Now that Nutcracker season is over and it’s the New Year, chances are, you are gearing up for your ballet summer intensive auditions. With summer intensive auditions, there can be hundreds of different schools to choose from. How do you know which schools are right for you?
Make sure you start doing the research before the audition to make sure you don’t waste your time, energy, and your parent’s money. If you live in a city such as New York or San Francisco, where pretty much every Summer Intensive holds an audition, I recommend going to as many auditions as possible for experience. If you don’t live in a city where schools typically hold auditions, you will have to travel, which is something you and your family may need to discuss and take into consideration.
What style are you trained in? While it is always fun to attend a school that trains dancers in a different style than you, you want to make sure that style suits you. School of American Ballet, for example, typically looks for dancers who are trained in the Balanchine technique whereas a school like the Kirov looks for a Russian trained dancer.
Remember, your ultimate goal is to be accepted into a professional company, right? So this means you want to choose which summer intensive you attend wisely once you are accepted.
Also consider your family’s budget should you get accepted into the school. Does the summer intensive offer scholarships?
For your first summer intensive program, I recommend going to a school that isn’t too far away from home. When I went to my first summer school, Chautauqua, at age 11, I was very homesick. Luckily my family was only a few hours drive away and came up to visit me on the weekends.
As you get older, you want to look for summer intensives that have schools which feed into a professional company. The last summer program that I attended, for example, was Ballet Austin where I was offered a professional contract prior to the programs end.
Be a smart auditioner and you have the potential to get in to the summer intensive of your dreams…and possibly the professional ballet company in the future!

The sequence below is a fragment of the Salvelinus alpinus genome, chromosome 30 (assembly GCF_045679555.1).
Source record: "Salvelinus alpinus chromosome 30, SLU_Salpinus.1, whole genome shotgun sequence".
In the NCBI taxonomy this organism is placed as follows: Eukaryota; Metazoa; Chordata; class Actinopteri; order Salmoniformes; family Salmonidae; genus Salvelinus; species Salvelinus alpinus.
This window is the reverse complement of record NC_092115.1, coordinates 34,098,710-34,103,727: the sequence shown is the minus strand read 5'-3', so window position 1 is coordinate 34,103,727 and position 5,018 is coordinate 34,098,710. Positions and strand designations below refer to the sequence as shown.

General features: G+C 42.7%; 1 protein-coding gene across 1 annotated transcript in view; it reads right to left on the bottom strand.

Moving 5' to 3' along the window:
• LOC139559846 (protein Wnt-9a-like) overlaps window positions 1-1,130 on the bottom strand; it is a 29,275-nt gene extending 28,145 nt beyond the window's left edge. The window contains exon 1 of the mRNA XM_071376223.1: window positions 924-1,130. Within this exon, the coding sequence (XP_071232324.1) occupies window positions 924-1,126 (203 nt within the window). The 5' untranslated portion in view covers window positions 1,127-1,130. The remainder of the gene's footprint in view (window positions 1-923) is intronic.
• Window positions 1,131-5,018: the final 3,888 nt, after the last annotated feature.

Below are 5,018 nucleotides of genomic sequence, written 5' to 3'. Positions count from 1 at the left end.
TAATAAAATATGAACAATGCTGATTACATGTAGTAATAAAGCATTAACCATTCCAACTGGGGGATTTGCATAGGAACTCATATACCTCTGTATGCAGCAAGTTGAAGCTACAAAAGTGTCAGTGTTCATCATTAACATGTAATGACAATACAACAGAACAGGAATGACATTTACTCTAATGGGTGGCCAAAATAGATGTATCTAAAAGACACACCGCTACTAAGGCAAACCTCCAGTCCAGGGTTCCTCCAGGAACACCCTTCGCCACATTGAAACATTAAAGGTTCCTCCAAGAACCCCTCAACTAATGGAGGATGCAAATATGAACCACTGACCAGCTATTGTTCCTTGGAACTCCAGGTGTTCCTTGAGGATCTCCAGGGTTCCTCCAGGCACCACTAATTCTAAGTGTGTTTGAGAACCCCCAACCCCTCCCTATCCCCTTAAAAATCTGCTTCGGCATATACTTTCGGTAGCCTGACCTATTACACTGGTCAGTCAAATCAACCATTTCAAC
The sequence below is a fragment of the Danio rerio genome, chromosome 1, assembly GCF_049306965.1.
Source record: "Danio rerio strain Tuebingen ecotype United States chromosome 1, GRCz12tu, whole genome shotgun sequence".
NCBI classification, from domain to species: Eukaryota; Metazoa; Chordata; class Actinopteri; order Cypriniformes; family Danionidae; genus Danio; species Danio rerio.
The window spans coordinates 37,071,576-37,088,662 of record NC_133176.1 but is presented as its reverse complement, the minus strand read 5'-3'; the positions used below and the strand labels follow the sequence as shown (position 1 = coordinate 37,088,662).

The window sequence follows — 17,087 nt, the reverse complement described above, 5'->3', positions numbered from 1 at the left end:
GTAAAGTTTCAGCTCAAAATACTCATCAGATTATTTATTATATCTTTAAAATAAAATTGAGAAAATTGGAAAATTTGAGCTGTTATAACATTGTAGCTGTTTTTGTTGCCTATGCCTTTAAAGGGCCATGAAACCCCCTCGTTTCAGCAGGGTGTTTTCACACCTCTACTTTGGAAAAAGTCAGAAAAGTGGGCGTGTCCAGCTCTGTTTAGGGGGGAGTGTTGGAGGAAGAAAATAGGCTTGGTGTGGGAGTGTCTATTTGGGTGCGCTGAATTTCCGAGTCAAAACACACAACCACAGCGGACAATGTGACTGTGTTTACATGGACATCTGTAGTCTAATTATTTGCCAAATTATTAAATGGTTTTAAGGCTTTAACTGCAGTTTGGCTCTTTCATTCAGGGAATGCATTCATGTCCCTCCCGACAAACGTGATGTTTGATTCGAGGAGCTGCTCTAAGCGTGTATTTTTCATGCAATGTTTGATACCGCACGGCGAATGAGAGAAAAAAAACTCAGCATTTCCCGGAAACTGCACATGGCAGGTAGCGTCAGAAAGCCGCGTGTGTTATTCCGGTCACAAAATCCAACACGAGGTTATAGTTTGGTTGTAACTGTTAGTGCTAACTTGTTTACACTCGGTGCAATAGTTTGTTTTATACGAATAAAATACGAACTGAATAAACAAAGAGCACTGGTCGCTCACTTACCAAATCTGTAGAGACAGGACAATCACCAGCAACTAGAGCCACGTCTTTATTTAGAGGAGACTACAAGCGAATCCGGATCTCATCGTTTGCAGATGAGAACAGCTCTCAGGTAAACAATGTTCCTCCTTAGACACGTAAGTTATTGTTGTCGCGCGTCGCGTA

I’m hearing a lot about retirement lately from a lot of my young dancer friends. There is a common question whispered throughout the ballet community; How do you know when to retire?
I had a conversation with an old friend of mine, Matthew, who dances with Kansas City Ballet a few weeks ago and he brought up a few valid points concerning retirement. Would you rather go out with a bang, at the height of your career? Or be caught “falling off pointe” at 40?
When he said the “falling off pointe” I completely lost it in laughter. How many of us have seen this exact thing. A dancer hanging on to her career by a thread (or toenail), all the while doing the audience a huge disservice. How does an Artistic Director go about telling this once magnificent dancer that it’s time to hang it up?
Is your company’s principal dancer holding the rest of the company back? There is a company here in Southern California that has a dancer like this, and I could name about ten other companies with the same problem. While this forty-something Principal Dancer may have artistic qualities to add to roles, she needs to channel her passion in another way…perhaps through coaching.
Although dance is an illusion, when ticket sales start to plummet, you know that your loyal ballet-goers have seen through the illusion. Does anyone even realize that Darci Kistler is still dancing, for example? (I’m not knocking Darci in any way, just stating a fact)
On the flip side of the coin, dancers are retiring a lot younger than they used to. For many, the economy has made it so that ballet companies are having to make cutbacks. This is making the job search hard for young dancers and even for dancers who are experienced. Principal and soloist caliber dancers are being turned down by companies because they can use young, inexperienced dancers for free.
I don’t really know where I’m going with this post other than asking one question;
Do you want to be caught on stage falling off pointe?
Author of The Ballet Audition Preparation Guide